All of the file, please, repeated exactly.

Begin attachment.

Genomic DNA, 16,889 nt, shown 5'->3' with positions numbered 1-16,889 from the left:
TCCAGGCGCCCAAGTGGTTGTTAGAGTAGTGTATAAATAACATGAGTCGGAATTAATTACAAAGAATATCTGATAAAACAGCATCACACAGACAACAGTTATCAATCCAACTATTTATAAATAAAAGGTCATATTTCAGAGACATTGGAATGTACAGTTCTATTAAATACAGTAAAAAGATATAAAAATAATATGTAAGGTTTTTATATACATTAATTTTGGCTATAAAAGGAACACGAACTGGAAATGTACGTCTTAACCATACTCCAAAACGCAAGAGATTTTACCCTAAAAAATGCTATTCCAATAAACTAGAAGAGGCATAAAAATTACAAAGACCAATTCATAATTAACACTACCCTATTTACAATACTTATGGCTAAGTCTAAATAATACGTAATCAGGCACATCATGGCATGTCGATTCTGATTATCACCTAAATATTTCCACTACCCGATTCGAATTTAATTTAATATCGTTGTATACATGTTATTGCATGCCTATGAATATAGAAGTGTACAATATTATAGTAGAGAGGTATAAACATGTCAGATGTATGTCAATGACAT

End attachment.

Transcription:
Genomic DNA, 16,889 nt, shown 5'->3' with positions numbered 1-16,889 from the left:
TCCAGGCGCCCAAGTGGTTGTTAGAGTAGTGTATAAATAACATGAGTCGGAATTAATTACAAAGAATATCTGATAAAACAGCATCACACAGACAACAGTTATCAATCCAACTATTTATAAATAAAAGGTCATATTTCAGAGACATTGGAATGTACAGTTCTATTAAATACAGTAAAAAGATATAAAAATAATATGTAAGGTTTTTATATACATTAATTTTGGCTATAAAAGGAACACGAACTGGAAATGTACGTCTTAACCATACTCCAAAACGCAAGAGATTTTACCCTAAAAAATGCTATTCCAATAAACTAGAAGAGGCATAAAAATTACAAAGACCAATTCATAATTAACACTACCCTATTTACAATACTTATGGCTAAGTCTAAATAATACGTAATCAGGCACATCATGGCATGTCGATTCTGATTATCACCTAAATATTTCCACTACCCGATTCGAATTTAATTTAATATCGTTGTATACATGTTATTGCATGCCTATGAATATAGAAGTGTACAATATTATAGTAGAGAGGTATAAACATGTCAGATGTATGTCAATGACAT